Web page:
Wetlands under threat
Waterloo professor, Rebecca Rooney, discusses the value of wetlands and the risk they face in Ontario
Waterloo professor, Rebecca Rooney, discusses the value of wetlands and the risk they face in OntarioBy Angelica Marie Sanchez University Relations
Thursday, February 2 marks World Wetlands Day, an international government agreement acknowledging the importance of wetlands and their ecological role in conserving our ecosystems.
“Wetlands are these climate change superheroes,” says Dr. Rebecca Rooney, a wetland ecologist and professor in the Department of Biology. “Wetlands are a portfolio of ecosystem services: including flood prevention, breaking down pesticides, storing large amounts of carbon, and provide habitat for more than 32 per cent of Ontario species at risk who rely on these wetlands to mitigate climate change.”
Canada is home to 25 per cent of the world’s wetlands. But according to Rooney, Canada has lost more than 60 per cent of our wetlands over the years. In agricultural areas, wetlands have been drained to make space for farming. While in urban and suburban areas, Canada has lost the majority of its wetlands due to them being drained for housing development.
Stormwater ponds are engineered solutions created to effectively replace wetlands across Ontario. However, these ponds only address some of the problems including flood prevention, but they need to provide the full portfolio of ecosystem services that wetlands provide.
The impact of Bill 23 on wetlands in Ontario
The More Homes Built Faster Act, formerly known as Bill 23, aims to address the housing crisis in Ontario through a series of changes to the Conservation Authorities Act, the Planning Act, the Municipal Act and other legislation that governs housing developments and nature conservation in the province.
This bill was passed on November 28, 2022. Associated with Bill 23 were 15 additional proposals on the Environmental Registry of Ontario, including changes to the boundaries of the Greenbelt, which rendered 15 parcels of land totalling 7,400 acres available to housing developments. The proposals posted to the Environmental Registry of Ontario also included changes to the Ontario Wetland Evaluation System, which is the instrument the provinces uses to determine whether a wetland gets classified as provincially significant.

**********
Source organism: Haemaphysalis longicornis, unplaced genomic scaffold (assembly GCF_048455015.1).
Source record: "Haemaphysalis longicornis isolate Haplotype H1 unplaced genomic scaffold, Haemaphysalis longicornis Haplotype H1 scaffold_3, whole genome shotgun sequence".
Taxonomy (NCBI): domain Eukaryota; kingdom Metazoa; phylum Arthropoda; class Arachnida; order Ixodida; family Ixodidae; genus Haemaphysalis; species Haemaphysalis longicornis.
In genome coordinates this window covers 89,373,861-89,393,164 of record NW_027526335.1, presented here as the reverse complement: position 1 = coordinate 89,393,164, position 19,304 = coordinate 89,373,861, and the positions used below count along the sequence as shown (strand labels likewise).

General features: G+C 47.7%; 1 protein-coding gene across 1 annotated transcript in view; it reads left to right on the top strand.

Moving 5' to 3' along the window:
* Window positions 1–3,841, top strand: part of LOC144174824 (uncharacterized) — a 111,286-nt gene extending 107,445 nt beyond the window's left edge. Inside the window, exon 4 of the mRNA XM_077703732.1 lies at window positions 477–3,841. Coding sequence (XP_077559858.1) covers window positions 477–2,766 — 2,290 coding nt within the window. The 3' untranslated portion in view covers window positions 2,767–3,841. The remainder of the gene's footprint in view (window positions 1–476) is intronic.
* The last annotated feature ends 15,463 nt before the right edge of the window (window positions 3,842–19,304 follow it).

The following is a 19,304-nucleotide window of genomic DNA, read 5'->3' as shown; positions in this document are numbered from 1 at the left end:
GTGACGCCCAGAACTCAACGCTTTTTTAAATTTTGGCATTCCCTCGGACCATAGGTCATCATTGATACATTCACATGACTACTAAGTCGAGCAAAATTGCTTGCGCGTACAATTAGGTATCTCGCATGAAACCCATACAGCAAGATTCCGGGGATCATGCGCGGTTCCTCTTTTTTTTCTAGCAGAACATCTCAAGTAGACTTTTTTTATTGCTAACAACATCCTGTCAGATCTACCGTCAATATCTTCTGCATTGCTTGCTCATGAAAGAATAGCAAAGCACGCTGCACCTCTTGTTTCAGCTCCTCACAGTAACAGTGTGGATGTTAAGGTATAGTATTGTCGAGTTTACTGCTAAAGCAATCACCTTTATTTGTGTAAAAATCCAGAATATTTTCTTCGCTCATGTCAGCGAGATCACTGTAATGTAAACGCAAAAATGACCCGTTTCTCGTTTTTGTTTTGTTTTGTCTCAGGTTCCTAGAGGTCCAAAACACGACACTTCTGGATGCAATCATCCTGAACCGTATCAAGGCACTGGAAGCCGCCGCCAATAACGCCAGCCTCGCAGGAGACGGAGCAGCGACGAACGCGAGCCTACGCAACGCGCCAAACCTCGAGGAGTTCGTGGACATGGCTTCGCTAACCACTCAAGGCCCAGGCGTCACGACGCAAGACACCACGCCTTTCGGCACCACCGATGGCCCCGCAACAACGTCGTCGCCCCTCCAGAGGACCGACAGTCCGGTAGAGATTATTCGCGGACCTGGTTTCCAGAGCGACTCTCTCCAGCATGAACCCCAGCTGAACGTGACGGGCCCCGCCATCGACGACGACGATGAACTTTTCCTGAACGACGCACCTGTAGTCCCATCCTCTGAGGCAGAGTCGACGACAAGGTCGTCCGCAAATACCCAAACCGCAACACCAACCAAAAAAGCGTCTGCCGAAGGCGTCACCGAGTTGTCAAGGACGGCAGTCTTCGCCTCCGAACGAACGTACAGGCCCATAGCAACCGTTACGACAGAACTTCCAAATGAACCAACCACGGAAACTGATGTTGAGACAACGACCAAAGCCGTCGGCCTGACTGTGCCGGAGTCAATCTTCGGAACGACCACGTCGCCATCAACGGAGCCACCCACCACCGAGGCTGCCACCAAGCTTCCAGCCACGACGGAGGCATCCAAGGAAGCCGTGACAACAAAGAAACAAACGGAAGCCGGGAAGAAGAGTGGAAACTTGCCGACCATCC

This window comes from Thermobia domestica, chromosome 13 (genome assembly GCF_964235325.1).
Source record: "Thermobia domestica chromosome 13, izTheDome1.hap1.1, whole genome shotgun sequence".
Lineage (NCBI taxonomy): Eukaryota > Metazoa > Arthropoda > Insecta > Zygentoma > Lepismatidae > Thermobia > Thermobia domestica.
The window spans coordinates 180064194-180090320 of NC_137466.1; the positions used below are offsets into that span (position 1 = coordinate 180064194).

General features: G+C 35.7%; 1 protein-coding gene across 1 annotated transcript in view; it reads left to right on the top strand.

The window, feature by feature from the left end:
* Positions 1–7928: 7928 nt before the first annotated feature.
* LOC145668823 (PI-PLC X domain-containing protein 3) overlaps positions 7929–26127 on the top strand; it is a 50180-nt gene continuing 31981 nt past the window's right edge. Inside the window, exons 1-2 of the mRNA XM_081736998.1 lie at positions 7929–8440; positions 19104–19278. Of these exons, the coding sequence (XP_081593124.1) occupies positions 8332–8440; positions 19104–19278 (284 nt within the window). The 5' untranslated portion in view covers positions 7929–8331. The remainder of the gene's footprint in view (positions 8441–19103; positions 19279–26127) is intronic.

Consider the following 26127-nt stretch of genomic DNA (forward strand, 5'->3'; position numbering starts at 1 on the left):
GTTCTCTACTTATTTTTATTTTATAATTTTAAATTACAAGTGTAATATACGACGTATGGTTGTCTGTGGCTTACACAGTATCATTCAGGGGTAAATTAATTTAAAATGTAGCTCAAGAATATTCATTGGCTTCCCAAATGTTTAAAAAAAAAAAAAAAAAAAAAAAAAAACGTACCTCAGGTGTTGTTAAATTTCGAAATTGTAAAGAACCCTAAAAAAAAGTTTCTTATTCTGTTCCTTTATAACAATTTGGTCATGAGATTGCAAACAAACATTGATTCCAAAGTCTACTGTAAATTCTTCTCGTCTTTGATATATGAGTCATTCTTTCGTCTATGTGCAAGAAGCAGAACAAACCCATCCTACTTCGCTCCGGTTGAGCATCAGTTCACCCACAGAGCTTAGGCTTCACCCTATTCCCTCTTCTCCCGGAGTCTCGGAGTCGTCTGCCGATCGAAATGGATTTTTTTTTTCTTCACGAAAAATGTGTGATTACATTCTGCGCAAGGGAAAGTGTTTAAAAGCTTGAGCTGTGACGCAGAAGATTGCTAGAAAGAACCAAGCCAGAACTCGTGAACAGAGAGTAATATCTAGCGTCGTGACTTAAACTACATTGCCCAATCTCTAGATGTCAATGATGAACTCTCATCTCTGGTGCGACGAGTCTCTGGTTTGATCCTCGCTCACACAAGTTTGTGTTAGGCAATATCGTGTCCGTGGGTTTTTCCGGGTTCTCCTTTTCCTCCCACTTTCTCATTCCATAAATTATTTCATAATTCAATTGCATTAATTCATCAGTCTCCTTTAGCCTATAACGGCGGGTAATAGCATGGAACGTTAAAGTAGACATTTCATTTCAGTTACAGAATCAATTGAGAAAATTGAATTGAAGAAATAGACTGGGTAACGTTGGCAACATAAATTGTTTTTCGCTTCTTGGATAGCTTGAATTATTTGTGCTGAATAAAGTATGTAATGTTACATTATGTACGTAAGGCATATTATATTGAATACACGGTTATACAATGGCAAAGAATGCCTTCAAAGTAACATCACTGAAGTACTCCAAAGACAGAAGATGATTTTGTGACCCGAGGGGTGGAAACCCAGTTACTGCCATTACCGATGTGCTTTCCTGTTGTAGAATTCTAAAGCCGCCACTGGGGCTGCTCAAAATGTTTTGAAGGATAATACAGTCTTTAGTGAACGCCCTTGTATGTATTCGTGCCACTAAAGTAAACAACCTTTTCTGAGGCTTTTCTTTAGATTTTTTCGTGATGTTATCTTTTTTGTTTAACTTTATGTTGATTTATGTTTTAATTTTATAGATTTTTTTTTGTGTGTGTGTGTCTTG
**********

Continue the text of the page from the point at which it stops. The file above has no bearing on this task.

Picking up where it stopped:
“One of those proposals addresses the Ontario wetland evaluation system, where all wetlands in Ontario get assessed to determine if they are provincially significant,” says Rooney.
“If the wetland is provincially significant, then they are protected from being developed on. If they are not provincially significant, then they may be subject to development. Unfortunately, the changes that are being proposed to the Ontario wetland evaluation system will dramatically undermine its efficacy and endanger wetlands across Ontario," says Rooney.
Rooney explains how the Ministry of Natural Resources and Forestry currently provides training for those who manage the Ontario wetland evaluation system. But the proposed changes will transfer the responsibility to all municipalities, who may need more proper resources and funding to properly maintain the Ontario wetland evaluation system and in turn, little pockets of wetlands will be evaluated independently.
“There is a huge amount of scientific evidence that connects these pockets of wetlands into a whole integrated network,” says Rooney. “If you start chipping away at the wetlands and you destroy one piece of it, the whole network is going to suffer under the current proposals.”
Rooney encourages people to act by learning more about the Act and its impact on Canada’s wetlands. While housing continues to be a crisis in Ontario, Rooney emphasizes other different ways we can approach housing developments with more affordable and sustainable solutions so we can protect our wetlands and their crucial role in conserving our ecosystems.
Listen to the full interview with Rooney
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The University of Waterloo acknowledges that much of our work takes place on the traditional territory of the Neutral, Anishinaabeg and Haudenosaunee peoples. Our main campus is situated on the Haldimand Tract, the land granted to the Six Nations that includes six miles on each side of the Grand River. Our active work toward reconciliation takes place across our campuses through research, learning, teaching, and community building, and is centralized within our Office of Indigenous Relations.